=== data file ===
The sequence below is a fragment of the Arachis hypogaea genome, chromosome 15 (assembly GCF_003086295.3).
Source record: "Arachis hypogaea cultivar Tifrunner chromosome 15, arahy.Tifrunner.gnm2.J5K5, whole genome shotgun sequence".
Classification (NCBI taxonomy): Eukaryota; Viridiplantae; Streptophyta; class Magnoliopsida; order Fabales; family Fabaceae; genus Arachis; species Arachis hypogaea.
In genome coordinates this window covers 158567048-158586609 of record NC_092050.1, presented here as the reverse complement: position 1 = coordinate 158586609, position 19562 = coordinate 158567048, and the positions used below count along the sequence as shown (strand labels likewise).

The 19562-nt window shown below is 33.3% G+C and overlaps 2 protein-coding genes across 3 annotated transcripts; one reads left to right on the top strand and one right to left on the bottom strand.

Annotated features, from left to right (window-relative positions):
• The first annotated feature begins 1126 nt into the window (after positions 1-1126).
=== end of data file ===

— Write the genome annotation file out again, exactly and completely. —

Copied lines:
The sequence below is a fragment of the Arachis hypogaea genome, chromosome 15 (assembly GCF_003086295.3).
Source record: "Arachis hypogaea cultivar Tifrunner chromosome 15, arahy.Tifrunner.gnm2.J5K5, whole genome shotgun sequence".
Classification (NCBI taxonomy): Eukaryota; Viridiplantae; Streptophyta; class Magnoliopsida; order Fabales; family Fabaceae; genus Arachis; species Arachis hypogaea.
In genome coordinates this window covers 158567048-158586609 of record NC_092050.1, presented here as the reverse complement: position 1 = coordinate 158586609, position 19562 = coordinate 158567048, and the positions used below count along the sequence as shown (strand labels likewise).

The 19562-nt window shown below is 33.3% G+C and overlaps 2 protein-coding genes across 3 annotated transcripts; one reads left to right on the top strand and one right to left on the bottom strand.

Annotated features, from left to right (window-relative positions):
• The first annotated feature begins 1126 nt into the window (after positions 1-1126).